Alleged Criminal Mastermind Eli Manning Sold Phony Gear
Manning requested two helmets that could "pass as game used"
Back in 2014, memorabilia dealer Eric Inselberg sued Eli Manning and the New York Giants for selling him “game-worn” equipment he alleges was fraudulent. As absurd as the notion is that a man listed as the NFL’s second highest paid player would screw over some memorabilia distributors, emails sent by Manning may prove the accusations true.
On April 27, 2010, Manning wrote an email to Giants equipment manager Joe Skiba that read “2 helmets that can pass as game used. That is it. Eli.” He then sent another email to his marketing agent, Alan Zucker, that said: “Should be able to get them for tomorrow.” Manning sent those emails within 20 minutes of each other.
The lawsuit further accuses the Giants of violating a no document destruction policy by failing to produce those emails for the court. Fortunately for the plaintiffs, Manning, as he’s done regularly since entering the NFL in 2004, turned it over.
Brian Brook, the attorney representing Inselberg and his co-plaintiffs, gave the shadiest of praise, giving Manning and his lawyers “credit for not destroying evidence.”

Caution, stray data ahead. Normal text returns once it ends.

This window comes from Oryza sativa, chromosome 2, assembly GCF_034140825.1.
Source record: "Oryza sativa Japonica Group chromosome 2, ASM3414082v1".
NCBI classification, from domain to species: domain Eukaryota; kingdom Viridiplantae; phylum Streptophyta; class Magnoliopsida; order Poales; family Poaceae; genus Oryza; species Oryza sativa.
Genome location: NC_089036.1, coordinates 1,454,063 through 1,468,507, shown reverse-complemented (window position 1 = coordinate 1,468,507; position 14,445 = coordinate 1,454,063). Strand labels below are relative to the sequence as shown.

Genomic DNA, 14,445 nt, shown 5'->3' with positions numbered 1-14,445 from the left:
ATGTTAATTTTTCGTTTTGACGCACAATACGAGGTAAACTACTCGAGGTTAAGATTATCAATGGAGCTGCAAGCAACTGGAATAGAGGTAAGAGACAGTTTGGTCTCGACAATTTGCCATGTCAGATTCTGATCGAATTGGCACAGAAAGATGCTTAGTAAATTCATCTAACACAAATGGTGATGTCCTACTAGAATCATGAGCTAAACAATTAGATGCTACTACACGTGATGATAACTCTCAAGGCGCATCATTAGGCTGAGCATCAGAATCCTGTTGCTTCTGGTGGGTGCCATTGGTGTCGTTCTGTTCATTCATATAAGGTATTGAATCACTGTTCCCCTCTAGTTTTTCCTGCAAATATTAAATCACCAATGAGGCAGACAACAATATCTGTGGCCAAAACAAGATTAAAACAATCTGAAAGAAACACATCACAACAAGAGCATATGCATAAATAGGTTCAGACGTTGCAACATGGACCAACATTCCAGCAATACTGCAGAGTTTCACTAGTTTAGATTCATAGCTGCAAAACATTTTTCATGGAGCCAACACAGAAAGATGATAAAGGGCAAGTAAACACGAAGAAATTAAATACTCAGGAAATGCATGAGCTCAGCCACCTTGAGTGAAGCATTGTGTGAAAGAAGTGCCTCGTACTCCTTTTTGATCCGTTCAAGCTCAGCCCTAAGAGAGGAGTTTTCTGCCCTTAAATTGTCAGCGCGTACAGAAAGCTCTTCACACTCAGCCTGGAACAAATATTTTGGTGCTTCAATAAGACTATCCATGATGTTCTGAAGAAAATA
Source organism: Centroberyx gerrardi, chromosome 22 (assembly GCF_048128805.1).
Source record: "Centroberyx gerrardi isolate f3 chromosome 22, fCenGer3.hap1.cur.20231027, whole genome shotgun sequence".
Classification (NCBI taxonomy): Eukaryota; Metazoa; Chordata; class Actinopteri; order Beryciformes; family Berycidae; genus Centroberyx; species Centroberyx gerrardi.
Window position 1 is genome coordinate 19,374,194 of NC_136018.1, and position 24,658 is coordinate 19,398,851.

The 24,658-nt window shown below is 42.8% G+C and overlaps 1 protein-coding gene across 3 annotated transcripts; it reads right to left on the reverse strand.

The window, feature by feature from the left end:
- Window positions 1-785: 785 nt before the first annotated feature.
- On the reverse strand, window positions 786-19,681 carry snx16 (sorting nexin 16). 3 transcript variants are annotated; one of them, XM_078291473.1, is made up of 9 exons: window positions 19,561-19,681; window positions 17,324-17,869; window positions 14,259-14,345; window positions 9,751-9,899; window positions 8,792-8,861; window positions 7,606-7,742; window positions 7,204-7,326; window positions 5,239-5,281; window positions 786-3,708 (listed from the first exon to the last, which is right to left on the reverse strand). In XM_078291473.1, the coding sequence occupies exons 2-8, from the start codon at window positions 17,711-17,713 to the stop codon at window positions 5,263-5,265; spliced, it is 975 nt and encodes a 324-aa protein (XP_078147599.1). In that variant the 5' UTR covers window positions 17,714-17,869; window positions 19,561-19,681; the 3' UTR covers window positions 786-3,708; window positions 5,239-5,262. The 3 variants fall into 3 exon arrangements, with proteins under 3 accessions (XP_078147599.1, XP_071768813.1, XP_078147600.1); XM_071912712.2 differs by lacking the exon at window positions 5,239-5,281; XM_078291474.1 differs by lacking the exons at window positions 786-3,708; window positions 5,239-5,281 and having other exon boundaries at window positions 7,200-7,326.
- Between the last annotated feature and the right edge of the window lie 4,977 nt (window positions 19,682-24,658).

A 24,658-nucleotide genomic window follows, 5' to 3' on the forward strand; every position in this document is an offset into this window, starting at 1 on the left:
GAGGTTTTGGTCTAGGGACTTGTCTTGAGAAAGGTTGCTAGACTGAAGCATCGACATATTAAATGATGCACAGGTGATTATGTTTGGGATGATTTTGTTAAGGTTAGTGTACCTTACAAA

Brandon Jacobs, a former Giants running back and a key contributor to both of Manning’s championship runs, has his back. He took to Instagram, calling the accusations made against Eli bullshit (well, “🐂💩,”) and telling his followers the quarterback is as “wholesome as they come.”
However, Jacobs seems convinced Giants management once scammed him out of his Super Bowl memorabilia. In a separate Instagram post, Jacobs captioned a picture of himself breaking a tackle with the following caption:
All these memories wiped away when that asshole decided to sell my super bowl stuff and give me a fake one. You guys would be surprised at the shit that has happened. No loyalty to the ones who put blood on the field. This has changed a lot for me and for the higher ups to defend this shit is even more absurd. I’ll get my super bowl shit back alone with my TD balls and the other 15 jerseys of mine that they sold.
If there was even a shred of ambiguity on where Jacobs stands, he cleared that up in the comments, adding that his equipment “was sold by the equipment manager of the New York Giants.”
The Giants deny Manning’s emails prove anything. A statement from the organization’s attorney stated: “The email, taken out of context, was shared with the media by an unscrupulous memorabilia dealer and his counsel who for years has been seeking to leverage a big payday.”
This drama started when Inselberg, along with five other memorabilia dealers, got prosecuted for selling phony game used jerseys in 2011. While the others pled guilty, Inselberg dismissed the indictment by arguing that Skiba and the Giants lied to the grand jury to hide their memorabilia scam.
One fan and co-plaintiff paid $4,300 for an Eli Manning game-worn helmet that he now describes as “$4000 paperweight.”